<Review by: Sailesh Ghelani>


Directed by John Requa and Glenn Ficarra. Starring Will Smith, Margot Robbie, Rodrigo Santoro, Adrian Martinez, Gerald McRaney, BD Wong, Brennan Brown, Robert Taylor

Focus glorifies pickpockets and thieves and asks us to root for a morally bankrupt man who shows no sincerity whatsoever through the film. It has two directors so one can understand why it’s such a mess.


It would take a really good writer and director to make film about people who steal for a living and make the audience want them to win. The last one I watched that was that interesting was the magical heist movie Now You See Me.

In Focus – a film that actually has a con artist consultant – we are introduced to Nicky (Will Smith) who is taken for a light con by Jess (Margot Robbie) who realises he is way out of his league. Nicky, who runs a huge racket stealing goods and credit card details, takes her under his wing since she has potential and they form a partnership that goes a bit beyond just picking pockets together. But hearts get stolen and then broken.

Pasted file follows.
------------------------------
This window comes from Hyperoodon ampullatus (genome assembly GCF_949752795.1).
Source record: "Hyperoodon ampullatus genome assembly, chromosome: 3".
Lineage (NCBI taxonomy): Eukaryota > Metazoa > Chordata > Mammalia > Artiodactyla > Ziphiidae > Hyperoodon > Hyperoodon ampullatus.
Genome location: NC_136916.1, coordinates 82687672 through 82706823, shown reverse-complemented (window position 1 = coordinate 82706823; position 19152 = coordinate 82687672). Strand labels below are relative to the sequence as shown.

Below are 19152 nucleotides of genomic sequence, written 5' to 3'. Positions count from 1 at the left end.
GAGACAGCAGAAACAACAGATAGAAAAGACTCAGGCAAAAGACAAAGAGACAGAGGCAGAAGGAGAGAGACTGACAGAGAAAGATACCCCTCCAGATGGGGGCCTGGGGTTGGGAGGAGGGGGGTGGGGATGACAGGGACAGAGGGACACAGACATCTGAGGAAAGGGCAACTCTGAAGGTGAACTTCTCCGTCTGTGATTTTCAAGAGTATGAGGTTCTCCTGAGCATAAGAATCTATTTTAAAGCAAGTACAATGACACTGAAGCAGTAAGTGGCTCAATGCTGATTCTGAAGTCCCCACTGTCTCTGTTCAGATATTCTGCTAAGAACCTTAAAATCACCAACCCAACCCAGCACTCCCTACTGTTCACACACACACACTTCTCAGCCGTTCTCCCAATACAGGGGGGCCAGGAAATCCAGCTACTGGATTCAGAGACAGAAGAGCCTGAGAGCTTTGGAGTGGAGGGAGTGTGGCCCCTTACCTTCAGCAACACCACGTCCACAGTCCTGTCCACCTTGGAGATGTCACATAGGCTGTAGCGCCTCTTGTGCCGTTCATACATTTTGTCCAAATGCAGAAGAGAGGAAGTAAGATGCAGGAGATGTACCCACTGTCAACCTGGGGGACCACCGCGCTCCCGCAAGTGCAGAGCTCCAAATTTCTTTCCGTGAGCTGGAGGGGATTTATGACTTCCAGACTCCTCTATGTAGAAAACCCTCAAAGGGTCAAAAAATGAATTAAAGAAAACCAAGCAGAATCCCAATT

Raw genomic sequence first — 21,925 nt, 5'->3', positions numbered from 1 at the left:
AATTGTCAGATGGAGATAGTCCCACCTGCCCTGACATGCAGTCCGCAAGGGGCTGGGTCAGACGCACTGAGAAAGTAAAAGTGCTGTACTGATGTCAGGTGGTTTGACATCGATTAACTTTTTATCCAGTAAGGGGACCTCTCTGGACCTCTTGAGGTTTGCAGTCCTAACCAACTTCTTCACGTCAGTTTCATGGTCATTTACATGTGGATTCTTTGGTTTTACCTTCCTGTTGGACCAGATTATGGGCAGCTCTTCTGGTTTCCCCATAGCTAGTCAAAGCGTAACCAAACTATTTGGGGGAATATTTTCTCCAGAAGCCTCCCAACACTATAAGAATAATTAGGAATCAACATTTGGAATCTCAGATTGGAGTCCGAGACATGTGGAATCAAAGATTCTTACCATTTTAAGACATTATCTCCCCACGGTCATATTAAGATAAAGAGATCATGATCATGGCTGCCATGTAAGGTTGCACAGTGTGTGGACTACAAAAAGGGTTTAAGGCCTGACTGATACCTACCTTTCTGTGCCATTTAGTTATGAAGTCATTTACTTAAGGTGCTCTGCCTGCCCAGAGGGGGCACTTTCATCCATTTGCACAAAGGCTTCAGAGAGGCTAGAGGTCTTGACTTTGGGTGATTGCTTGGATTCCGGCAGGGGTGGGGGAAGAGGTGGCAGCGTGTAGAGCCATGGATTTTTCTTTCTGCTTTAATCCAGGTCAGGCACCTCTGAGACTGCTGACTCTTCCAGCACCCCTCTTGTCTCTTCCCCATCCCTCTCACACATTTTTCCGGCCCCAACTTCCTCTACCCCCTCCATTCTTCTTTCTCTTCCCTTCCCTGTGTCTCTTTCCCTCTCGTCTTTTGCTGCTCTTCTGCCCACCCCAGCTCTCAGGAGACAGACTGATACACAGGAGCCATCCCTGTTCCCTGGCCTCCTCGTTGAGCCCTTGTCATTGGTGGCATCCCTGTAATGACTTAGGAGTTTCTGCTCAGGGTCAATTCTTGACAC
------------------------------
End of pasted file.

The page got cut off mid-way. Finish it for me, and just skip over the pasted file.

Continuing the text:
The problem with Focus is that it tries to make you like a character that steals from people and really has no redeeming qualities. He ends up using his most trusted ally.

Con after con occurs with Nicky’s penchant for gambling cropping up once in a while to throw a curve ball. But the twists that come one after another and are then explained in nauseating detail as if to impress the viewers are neither glorious nor intriguing.


The Rom part of this rom-‘con’ is played out well by Margot Robbie who is the novice that develops her skills and her heart. Will Smith seems a bit lethargic and fails to blossom as a character. There’s some zingy banter now and then especially by the vulgar-mouthed Farhad (Adrian Martinez) and Owens (Gerald McRaney) but most of the dialogue you’ve heard before.

Focus is a film that zig-zags between trying to be a con movie and then a romantic movie and then a suspense film but never convincingly tells you a complete story that amazes you. At the end, you simply cannot sympathise or cheer on any of the characters and neither can you find them endearing.



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